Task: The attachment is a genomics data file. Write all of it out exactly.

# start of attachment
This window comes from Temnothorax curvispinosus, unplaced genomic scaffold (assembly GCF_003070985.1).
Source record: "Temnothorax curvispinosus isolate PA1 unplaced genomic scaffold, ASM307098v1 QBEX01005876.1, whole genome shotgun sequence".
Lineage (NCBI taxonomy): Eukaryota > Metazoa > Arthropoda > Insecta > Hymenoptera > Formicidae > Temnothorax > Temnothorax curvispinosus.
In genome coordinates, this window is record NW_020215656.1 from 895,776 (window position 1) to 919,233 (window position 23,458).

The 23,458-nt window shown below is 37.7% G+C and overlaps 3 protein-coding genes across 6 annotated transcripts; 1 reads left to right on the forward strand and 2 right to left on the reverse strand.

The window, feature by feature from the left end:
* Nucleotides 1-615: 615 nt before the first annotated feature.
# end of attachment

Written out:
This window comes from Temnothorax curvispinosus, unplaced genomic scaffold (assembly GCF_003070985.1).
Source record: "Temnothorax curvispinosus isolate PA1 unplaced genomic scaffold, ASM307098v1 QBEX01005876.1, whole genome shotgun sequence".
Lineage (NCBI taxonomy): Eukaryota > Metazoa > Arthropoda > Insecta > Hymenoptera > Formicidae > Temnothorax > Temnothorax curvispinosus.
In genome coordinates, this window is record NW_020215656.1 from 895,776 (window position 1) to 919,233 (window position 23,458).

The 23,458-nt window shown below is 37.7% G+C and overlaps 3 protein-coding genes across 6 annotated transcripts; 1 reads left to right on the forward strand and 2 right to left on the reverse strand.

The window, feature by feature from the left end:
* Nucleotides 1-615: 615 nt before the first annotated feature.